Instinctively, I doubt whether the alleged call to arms by Icelandic singer Bjork at her recent Shanghai concert (3/3/08) has anything to do with the events currently unfolding high on the Tibetan plateau. Whilst her outburst seems timely in hindsight, it is more likely to have just been a case of opportunism that has done more for singer’s own publicity machine than for the people of Tibet. The singer allegedly closed her set with a song unauthorised by the Chinese Ministry of Culture. “Declare Independence” was seemingly a dedication, ending with the word “Tibet”, twice. I allude to doubt because of the 10 or so people I knew at the show, only one was certain that she said the word. Whatever the truth may be, the controversy has come at a time when tensions over the Beijing Olympics are beginning to run high. Steven Spielberg’s conscience has deprived us of his hand at the opening ceremony and now the Tibetans themselves seem set to keep the attention of the world’s press firmly on Beijing in the run up to the summer games.
As to Bjork, my view is simple. As music promoters in one of the most closely monitored societies in the world, we have a duty to ensure that international artists buy into the belief that the long term benefits to this country are better served by increasing exposure to external influences, rather than soapboxing and risking complete shutdown. One of the things that we do here is bring real diversity and choice to young people. Artists coming into China will leave a longer lasting legacy to their fans and newcomers alike by encouraging the Chinese kids to embrace creative thinking, diversity and individuality within the confines of both positive thinking and rhetoric. Having the chance to see role models week in, week out, from dubstep DJ’s to self funded Belgian turbo folksters can only be good for a youth obsessed with money, celebrity and materialism.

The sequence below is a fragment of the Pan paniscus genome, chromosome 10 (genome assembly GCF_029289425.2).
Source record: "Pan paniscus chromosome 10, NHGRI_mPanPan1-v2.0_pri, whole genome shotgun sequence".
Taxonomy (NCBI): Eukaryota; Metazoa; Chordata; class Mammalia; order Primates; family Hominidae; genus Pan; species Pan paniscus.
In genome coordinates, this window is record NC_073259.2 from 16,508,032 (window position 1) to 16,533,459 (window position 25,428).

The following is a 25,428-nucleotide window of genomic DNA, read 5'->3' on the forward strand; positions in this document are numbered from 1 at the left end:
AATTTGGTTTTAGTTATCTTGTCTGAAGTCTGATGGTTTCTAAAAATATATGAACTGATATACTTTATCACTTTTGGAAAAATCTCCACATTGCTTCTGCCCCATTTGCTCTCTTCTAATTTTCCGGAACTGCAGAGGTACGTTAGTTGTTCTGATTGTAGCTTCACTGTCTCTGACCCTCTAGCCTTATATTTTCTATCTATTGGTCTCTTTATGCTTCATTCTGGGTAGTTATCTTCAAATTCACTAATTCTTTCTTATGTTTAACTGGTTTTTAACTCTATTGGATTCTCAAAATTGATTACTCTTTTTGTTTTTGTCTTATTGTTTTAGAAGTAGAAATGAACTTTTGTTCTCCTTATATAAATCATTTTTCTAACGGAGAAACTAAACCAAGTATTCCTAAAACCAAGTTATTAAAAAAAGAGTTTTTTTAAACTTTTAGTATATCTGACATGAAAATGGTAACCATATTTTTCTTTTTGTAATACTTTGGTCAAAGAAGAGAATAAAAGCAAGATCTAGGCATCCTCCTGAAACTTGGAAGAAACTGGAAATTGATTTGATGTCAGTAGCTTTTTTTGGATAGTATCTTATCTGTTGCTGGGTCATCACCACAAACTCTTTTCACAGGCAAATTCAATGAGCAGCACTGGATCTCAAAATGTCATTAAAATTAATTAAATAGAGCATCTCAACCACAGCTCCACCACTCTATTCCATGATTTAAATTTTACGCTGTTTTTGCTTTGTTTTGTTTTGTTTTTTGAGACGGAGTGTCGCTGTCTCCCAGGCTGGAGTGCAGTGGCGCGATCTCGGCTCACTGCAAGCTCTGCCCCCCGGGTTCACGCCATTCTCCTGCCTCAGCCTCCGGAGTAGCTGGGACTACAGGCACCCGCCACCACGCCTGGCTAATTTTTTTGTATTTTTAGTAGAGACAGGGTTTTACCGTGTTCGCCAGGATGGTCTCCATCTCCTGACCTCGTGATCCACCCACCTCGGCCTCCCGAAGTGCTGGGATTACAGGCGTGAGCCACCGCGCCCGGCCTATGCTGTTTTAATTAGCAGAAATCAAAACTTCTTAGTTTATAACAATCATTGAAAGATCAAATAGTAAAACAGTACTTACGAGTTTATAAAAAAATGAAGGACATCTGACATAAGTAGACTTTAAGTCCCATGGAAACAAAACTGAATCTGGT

Increasing competition in the media means that Chinese youth can actually choose what to read and, although official publications still have to go through extensive censorship procedures (monthly editions must be submitted to the authorities by the 15th of the previous month), reportage is on the up in both quality and variety.
Further, many local promoters work with incoming artists to spread knowledge. Masterclasses from Beatboxers, DJ’s & producers are given free to local artists, local bands are given chances to support and learn form more experienced international ones and venues and music infrastructure are improving.
Finally, the growing music scene gives rise to increased awareness of charitable organisations. See the Midi Festival linking (and giving prominence) to Greenpeace, Shanghai’s The Shelter doing a monthly night called the Shelter Foundation where takings are donated to children and environmental charities, and Split Works taking LA based band Ozomatli to a migrant worker community for the day (and inviting some migrant workers to the show afterwards) plus extensive support for the Jane Goodall Foundation at the 2007 Yue Festival.
So, where’s this all going? In short, there are problems in China as there are in all countries, but especially so in one undergoing such an enormous development in such a short time. Problems are not sorted (or even helped) by high profile rants that frighten a government whose primary concern is an orderly society. This causes renewed repression and a reversal of many of the positive changes that we have seen recently in our industry. Change has to initiate from the ground up, with China’s citizens starting to understand the problems they face and taking account for these themselves. Change comes from education and increased enlightenment. Shouts of Tibet at a concert for the privileged (tickets were US$50 – $250) will turn back the clocks on our industry and make it harder to facilitate this change, which would be tragic in it’s own way.
–Archie Hamilton, Split Works’ Managing Director